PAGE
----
Hungary-based low-cost carrier (LCC) Wizz Air has confirmed the launch of four new routes from St Petersburg’s Pulkovo Airport in the coming summer season, becoming the first airline to capitalize on the recently introduced seventh freedom traffic rights regime for the airport, Fontanka.ru reports.
In addition to its existing services to Budapest and London Luton, the LCC is introducing direct flights between Pulkovo and Sofia (Bulgaria), Bratislava (Slovakia), Vilnius (Lithuania) and Bucharest (Romania) commencing in June and July, Wizz Air’s general director Joseph Varadi revealed at a St Petersburg press conference Monday.
The new flights will not just complement Wizz Air’s existing service offering from Russia linking Moscow, St Petersburg and Kazan with Budapest and London, but are the beginning of a more ambitious project that may see as many as two dozen new routes and soaring traffic growth in the future.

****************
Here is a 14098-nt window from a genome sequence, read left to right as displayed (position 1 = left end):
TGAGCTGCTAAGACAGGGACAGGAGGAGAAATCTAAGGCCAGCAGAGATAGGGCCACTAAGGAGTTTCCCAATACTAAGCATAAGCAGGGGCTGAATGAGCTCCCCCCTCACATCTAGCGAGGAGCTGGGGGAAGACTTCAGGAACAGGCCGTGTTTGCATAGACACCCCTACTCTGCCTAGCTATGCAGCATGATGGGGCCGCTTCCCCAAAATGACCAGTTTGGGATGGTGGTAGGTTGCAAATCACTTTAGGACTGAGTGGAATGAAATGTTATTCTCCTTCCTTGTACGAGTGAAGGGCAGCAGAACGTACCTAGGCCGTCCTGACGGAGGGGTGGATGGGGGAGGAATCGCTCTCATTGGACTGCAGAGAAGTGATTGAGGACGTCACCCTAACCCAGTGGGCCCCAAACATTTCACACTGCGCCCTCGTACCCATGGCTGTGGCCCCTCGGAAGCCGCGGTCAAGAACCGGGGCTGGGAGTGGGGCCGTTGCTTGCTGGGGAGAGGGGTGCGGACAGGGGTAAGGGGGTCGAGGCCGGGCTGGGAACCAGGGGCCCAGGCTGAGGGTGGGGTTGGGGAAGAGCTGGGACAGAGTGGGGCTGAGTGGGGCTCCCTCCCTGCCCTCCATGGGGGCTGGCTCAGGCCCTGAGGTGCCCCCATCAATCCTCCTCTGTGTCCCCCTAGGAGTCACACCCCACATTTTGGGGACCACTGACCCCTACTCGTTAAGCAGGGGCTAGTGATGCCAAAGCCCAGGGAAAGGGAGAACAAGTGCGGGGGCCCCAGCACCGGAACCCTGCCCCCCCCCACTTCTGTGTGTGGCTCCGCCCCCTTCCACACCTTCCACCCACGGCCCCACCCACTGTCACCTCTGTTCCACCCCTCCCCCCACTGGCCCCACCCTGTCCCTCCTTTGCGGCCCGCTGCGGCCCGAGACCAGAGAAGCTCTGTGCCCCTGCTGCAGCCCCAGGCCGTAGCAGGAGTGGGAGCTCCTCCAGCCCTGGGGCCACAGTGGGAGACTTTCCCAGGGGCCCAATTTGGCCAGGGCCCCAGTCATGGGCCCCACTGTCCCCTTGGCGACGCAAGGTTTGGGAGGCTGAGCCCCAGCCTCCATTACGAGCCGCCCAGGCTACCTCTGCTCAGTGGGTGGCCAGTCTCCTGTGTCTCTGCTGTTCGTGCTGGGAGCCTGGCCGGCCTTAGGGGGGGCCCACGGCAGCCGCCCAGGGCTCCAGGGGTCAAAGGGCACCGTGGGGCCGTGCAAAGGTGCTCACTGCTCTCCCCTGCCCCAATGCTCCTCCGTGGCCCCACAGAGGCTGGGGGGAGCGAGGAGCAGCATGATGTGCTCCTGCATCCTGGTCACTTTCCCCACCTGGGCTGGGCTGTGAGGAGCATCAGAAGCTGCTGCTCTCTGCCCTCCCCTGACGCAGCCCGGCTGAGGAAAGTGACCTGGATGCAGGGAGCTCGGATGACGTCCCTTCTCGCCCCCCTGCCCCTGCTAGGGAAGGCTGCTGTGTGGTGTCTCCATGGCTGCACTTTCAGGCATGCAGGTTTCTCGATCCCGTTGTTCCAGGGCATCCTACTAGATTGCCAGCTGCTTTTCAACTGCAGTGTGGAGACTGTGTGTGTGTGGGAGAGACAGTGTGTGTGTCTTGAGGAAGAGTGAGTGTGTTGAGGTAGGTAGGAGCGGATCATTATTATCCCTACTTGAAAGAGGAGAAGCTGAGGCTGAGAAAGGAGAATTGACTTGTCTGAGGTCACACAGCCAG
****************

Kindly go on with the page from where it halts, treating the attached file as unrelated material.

Having enjoyed a spectacular 136 percent growth on its Russian routes last year, the LCC is expecting to quadruple its performance in 2020, and that is not the limit, Varadi insists. “The seventh-freedom air traffic right is a very new initiative for the EU, and [the regulators] have to digest that. They have to make up their mind [if they’re going to participate] as a union, or on a country-by-country basis. After that we’ll see more opportunities,” he enthuses.
It is the coupling of seventh-freedom rights with fare deregulation and the introduction of the electronic visa – “which has finally been introduced in Russia after years of efforts,” says Leonid Sergeyev, general director of Pulkovo’s operator Northern Capital Gateway (NCG). “In [just] a few months since its introduction, some 60,000 tourists have benefited from the simplified procedure, half of them arriving by air,” he points out.
This is a precondition for success, and whilst currently, 70 percent of Wizz Air’s passengers on Russian routes are Russian nationals, this proportion is likely to shift closer to 50/50 in the future, the executive pointed out.